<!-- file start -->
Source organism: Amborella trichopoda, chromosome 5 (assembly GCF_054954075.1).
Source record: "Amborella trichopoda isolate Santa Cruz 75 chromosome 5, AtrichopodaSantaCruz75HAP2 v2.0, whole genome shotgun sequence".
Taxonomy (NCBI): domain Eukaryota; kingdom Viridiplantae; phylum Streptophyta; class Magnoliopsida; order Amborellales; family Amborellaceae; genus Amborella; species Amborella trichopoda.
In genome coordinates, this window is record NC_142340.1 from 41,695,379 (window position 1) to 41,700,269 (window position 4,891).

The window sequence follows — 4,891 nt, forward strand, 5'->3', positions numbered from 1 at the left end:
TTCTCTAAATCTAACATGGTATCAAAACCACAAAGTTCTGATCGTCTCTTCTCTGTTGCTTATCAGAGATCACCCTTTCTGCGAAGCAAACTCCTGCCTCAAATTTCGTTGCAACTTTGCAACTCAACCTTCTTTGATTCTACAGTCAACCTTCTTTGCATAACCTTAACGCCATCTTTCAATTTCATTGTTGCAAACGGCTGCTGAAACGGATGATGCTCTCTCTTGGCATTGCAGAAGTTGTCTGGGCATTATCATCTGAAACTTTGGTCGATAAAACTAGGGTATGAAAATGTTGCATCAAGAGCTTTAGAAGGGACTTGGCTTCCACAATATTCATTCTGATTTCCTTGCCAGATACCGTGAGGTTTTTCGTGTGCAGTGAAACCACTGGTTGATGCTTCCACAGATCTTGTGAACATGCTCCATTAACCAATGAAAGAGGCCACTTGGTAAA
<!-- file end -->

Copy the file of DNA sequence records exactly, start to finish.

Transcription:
Source organism: Amborella trichopoda, chromosome 5 (assembly GCF_054954075.1).
Source record: "Amborella trichopoda isolate Santa Cruz 75 chromosome 5, AtrichopodaSantaCruz75HAP2 v2.0, whole genome shotgun sequence".
Taxonomy (NCBI): domain Eukaryota; kingdom Viridiplantae; phylum Streptophyta; class Magnoliopsida; order Amborellales; family Amborellaceae; genus Amborella; species Amborella trichopoda.
In genome coordinates, this window is record NC_142340.1 from 41,695,379 (window position 1) to 41,700,269 (window position 4,891).

The window sequence follows — 4,891 nt, forward strand, 5'->3', positions numbered from 1 at the left end:
TTCTCTAAATCTAACATGGTATCAAAACCACAAAGTTCTGATCGTCTCTTCTCTGTTGCTTATCAGAGATCACCCTTTCTGCGAAGCAAACTCCTGCCTCAAATTTCGTTGCAACTTTGCAACTCAACCTTCTTTGATTCTACAGTCAACCTTCTTTGCATAACCTTAACGCCATCTTTCAATTTCATTGTTGCAAACGGCTGCTGAAACGGATGATGCTCTCTCTTGGCATTGCAGAAGTTGTCTGGGCATTATCATCTGAAACTTTGGTCGATAAAACTAGGGTATGAAAATGTTGCATCAAGAGCTTTAGAAGGGACTTGGCTTCCACAATATTCATTCTGATTTCCTTGCCAGATACCGTGAGGTTTTTCGTGTGCAGTGAAACCACTGGTTGATGCTTCCACAGATCTTGTGAACATGCTCCATTAACCAATGAAAGAGGCCACTTGGTAAA